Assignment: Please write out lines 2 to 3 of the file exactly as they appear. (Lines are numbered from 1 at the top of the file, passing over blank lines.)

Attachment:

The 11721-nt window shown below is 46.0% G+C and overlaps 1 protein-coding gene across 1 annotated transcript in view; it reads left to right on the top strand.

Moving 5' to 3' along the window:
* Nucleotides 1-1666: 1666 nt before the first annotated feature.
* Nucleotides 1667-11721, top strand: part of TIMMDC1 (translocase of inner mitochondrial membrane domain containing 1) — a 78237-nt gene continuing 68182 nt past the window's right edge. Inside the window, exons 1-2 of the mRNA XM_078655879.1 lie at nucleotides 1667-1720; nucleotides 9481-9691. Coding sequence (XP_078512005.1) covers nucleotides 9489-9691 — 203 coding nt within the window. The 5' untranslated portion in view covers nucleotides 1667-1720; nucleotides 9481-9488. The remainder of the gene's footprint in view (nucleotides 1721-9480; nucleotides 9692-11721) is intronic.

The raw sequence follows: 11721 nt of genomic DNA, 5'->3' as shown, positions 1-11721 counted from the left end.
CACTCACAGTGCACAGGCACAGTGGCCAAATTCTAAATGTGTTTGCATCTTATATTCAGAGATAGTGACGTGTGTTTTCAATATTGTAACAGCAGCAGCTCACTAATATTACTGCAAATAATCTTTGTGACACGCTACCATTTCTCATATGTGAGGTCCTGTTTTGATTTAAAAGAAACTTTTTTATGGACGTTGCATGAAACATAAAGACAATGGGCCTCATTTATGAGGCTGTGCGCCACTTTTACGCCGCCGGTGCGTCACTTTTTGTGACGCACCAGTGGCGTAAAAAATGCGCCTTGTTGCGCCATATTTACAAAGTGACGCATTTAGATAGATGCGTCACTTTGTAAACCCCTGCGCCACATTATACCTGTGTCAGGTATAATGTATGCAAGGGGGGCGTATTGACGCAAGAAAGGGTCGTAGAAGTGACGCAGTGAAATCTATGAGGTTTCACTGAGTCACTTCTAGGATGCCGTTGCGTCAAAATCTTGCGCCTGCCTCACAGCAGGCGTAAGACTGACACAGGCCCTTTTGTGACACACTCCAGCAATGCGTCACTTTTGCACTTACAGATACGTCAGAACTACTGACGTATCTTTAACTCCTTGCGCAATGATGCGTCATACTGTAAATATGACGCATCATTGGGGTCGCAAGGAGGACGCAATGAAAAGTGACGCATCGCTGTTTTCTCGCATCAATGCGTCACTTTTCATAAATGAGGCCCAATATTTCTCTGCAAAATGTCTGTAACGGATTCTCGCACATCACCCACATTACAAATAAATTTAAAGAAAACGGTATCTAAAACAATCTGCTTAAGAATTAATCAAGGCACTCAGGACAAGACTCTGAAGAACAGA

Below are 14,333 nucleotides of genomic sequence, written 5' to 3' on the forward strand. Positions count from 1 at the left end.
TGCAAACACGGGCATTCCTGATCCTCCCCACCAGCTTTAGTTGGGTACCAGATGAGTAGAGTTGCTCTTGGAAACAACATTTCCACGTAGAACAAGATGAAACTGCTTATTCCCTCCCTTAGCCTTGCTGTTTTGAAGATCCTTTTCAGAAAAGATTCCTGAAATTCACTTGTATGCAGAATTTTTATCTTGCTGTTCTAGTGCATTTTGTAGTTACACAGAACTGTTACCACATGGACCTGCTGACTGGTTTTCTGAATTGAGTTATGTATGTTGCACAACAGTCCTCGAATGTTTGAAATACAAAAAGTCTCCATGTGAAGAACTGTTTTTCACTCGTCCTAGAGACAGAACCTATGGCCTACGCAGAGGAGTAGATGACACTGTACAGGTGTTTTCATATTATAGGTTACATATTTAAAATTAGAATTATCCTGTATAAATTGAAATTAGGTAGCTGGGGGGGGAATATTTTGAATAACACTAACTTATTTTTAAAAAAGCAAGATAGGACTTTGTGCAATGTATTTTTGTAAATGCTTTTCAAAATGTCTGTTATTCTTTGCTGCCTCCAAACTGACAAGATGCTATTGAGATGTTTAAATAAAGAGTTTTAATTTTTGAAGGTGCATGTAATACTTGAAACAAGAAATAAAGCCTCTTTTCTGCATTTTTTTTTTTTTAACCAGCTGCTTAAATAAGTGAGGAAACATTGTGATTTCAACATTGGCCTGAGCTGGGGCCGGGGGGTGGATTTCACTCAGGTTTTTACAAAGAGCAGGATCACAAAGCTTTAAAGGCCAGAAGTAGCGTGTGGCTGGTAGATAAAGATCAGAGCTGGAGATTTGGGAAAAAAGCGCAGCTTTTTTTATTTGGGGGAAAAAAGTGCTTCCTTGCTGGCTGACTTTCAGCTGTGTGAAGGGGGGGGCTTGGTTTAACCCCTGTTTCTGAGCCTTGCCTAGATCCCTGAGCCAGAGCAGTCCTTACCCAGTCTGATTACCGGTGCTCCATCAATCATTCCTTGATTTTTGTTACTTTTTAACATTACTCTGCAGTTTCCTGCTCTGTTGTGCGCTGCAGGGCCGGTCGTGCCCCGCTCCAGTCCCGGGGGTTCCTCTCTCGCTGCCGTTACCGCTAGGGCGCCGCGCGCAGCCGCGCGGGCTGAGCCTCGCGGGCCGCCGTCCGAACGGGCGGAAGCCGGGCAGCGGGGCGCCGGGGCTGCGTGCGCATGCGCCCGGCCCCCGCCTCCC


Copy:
Moving 5' to 3' along the window:
* Nucleotides 1-1666: 1666 nt before the first annotated feature.